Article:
This Day In History: November 12

On this day in history, November 12th…

1799 : The Leonids meteor shower was the first known meteor shower to be recorded in North America.  According to the journal entry on this day,  astronomer Andrew Ellicott Douglass who was onboard a ship off the Florida Keys, wrote “whole heaven appeared as if illuminated with sky rockets, flying in an infinity of directions, and I was in constant expectation of some of them falling on the vessel. They continued until put out by the light of the sun after day break.” The meteor shower Douglass was referring to was the Leonids shower (associated with the comet Tempel-Tuttle), from the constellation Leo that occurs in cycles of around 33-34 years. Peaking almost annually in November; the 1966 Leonids meteor shower was said to have been the most spectacular one of all, where a high of literally thousands of meteors per hour were sighted, falling like rain.

1892 : William “Pudge” Heffelfinger became the first person on record to play American Football professionally. Before this day, there is no known record of any players openly accepting cash payment to play the sport, unlike baseball that had gone ‘professional’ almost 25 years earlier. Football players used to trade their services for expense money, or for trinkets that they could pawn off. In 1892, Pudge Heffelfinger, a football star at Yale,  was offered $250 by Pittsburgh Athletic Club (PAC) to play in a game, but he turned down the offer because he felt it wasn’t enough to jeopardize his position in the Amateur Athletic Union (a non-profit volunteer sports organization in the U.S). Shortly after on November 12, 1892, Allegheny Athletic Association (AAA) made a counter offer which Heffelfinger is said to have accepted. According to their ledger entry for that day, Heffelfinger was paid $25 for his expenses and a ‘Game performance bonus for playing”  $500 in cash. The Pittsburgh Athletic Club was shocked to see Heffelfinger in a AAA uniform and they were furious. AAA never admitted to paying the player, nor did the player disclose that he received such a payment, until years later the Pro Football Hall of Fame verified this with the AAA expense ledgers. A week after that game, AAA paid another football player from Stanford, Ben “Sport” Donnelly $250 to play with Pudge against the  Washington & Jefferson College.

1954 : America shut down the Ellis Island Immigration Station. For over 60 decades, since January 1st, 1892, Ellis Island (named after merchant Samuel Ellis, who owned the land in the 1770s) was known as  the gateway into America, as it processed millions of new immigrants into the country. According to The Statue of Liberty-Ellis Island Foundation , “The first immigrant to pass through Ellis was a ‘rosy-cheeked Irish girl,’ Annie Moore, age 15, from County Cork”. Over 700 immigrants passed through the Island that day and over half a million immigrants were processed by the Ellis Island Station its first  year. During World War I, the Island was used as detention center for suspected enemy aliens and crews from German merchant ships. It was also used as a way-station to treat sick and wounded servicemen. After the war, the immigration station continued to perform its function as a federal immigration center at which time it also expanded in area (by reclaiming land), until 1924, when the immigration laws were made stricter and sharply reduced the number of newcomers allowed into the country. The station then changed from processing immigration to other functions, such as a detention and deportation center for illegal immigrants; a hospital for wounded soldiers during World War II; and a Coast Guard training center. On November 12, 1954, Ellis Island released its last detainee and was officially closed down. It wasn’t until 1976 that Ellis Island re-opened as a Museum and became a part of the Statue of Liberty National Monument. It’s said that over 100 million Americans today can trace their roots to family that entered America via Ellis Island.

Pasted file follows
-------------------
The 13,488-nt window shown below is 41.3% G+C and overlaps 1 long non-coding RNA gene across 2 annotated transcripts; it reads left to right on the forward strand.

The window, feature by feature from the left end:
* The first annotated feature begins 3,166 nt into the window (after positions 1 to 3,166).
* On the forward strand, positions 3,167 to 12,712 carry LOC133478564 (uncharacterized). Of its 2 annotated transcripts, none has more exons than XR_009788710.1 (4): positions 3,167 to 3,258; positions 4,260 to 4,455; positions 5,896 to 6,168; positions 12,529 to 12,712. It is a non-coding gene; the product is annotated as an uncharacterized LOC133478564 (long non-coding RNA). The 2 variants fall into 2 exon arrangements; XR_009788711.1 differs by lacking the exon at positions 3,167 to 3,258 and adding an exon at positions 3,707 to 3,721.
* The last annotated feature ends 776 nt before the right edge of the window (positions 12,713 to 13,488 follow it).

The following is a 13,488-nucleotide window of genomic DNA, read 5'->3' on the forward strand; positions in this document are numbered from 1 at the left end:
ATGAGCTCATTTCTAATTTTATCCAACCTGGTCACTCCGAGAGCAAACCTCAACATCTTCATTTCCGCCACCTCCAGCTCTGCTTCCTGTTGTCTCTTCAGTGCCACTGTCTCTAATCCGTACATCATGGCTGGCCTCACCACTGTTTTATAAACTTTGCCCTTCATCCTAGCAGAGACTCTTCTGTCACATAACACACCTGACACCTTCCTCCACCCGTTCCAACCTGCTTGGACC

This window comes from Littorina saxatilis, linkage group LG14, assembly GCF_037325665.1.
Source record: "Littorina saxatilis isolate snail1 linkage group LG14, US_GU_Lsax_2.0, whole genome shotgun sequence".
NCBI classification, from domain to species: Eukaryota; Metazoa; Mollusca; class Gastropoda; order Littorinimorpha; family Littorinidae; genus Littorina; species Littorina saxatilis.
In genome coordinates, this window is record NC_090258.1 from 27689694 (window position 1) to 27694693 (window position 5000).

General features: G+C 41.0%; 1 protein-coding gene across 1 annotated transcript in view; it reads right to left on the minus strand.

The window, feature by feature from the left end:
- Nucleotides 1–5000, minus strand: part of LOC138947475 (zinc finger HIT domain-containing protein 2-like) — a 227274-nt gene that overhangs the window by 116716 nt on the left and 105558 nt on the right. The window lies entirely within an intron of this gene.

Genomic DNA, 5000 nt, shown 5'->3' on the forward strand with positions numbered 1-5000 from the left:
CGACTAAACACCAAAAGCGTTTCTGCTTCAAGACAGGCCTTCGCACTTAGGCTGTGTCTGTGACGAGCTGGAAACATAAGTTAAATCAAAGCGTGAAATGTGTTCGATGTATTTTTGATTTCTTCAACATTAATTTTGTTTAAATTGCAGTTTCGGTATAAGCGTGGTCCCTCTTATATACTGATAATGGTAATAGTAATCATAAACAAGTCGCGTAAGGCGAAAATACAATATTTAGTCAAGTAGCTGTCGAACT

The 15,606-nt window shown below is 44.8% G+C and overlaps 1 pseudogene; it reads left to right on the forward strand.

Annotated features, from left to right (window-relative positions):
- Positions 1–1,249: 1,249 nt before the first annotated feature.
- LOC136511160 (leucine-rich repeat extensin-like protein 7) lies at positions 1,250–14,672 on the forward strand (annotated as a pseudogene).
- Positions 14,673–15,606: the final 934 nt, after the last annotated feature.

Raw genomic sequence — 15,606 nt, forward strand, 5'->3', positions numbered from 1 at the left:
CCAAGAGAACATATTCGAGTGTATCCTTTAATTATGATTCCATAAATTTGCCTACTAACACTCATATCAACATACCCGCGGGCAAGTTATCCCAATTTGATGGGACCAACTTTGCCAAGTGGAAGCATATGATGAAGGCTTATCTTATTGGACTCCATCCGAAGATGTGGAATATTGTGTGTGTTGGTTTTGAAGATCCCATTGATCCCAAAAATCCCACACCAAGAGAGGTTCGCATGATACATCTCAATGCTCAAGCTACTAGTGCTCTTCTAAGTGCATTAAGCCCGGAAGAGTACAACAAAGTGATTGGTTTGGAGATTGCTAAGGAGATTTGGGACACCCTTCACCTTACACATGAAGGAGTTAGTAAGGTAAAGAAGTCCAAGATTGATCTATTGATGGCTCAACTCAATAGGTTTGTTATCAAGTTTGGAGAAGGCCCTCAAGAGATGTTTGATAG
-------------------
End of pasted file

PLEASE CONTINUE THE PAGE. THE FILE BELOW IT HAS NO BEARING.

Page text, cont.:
1970 : The ‘exploding whale’ incident took place in Florence, Oregon. On this day, in an attempt to get rid of a rotting carcass of a 45-foot (14 meter), eight-ton sperm whale that had beached itself, the Oregon Highway Division came up with a not so brilliant plan to blow it up. They then proceeded to shove half a ton of dynamite (that’s 20 cases of dynamite) in the whale. The result was large flying chunks of blubber that ended up far beyond what you’d imagine. Large pieces of whale were found on nearby buildings and in parking lots causing severe damages to cars. To top it off, most of the carcass remained intact on the beach and the birds that were eating away at it were all scared away by the blast. The whole incident was caught on camera by news reporters for  KATU-TV in Portland, Oregon. The Oregon State Parks Department has since made a policy to bury whale carcasses where they land, instead of blowing them up after.

1990 : British computer scientist Tim Berners-Lee and colleague Robert Cailliau formally publishes a proposal for the World Wide Web. Working as an independent contractor at the  European Organization for Nuclear Research (CERN), Switzerland, Tim suggested a global hypertext project to solve the problem of sharing data with no common machines and no common presentation software. Along with his colleagues, he came up with a communications protocol using the internet called HyperText Transfer Protocol (HTTP) that standardized communication between computer servers and clients. He called it The Information Mine (TIM) or Mine of Information (MOI) before settling on the ‘World Wide Web’. In 1989, together with  Robert Cailliau, they wrote up a formal proposal of their idea which was published on November 12, 1990 and  thus the Web as we know it got its start.

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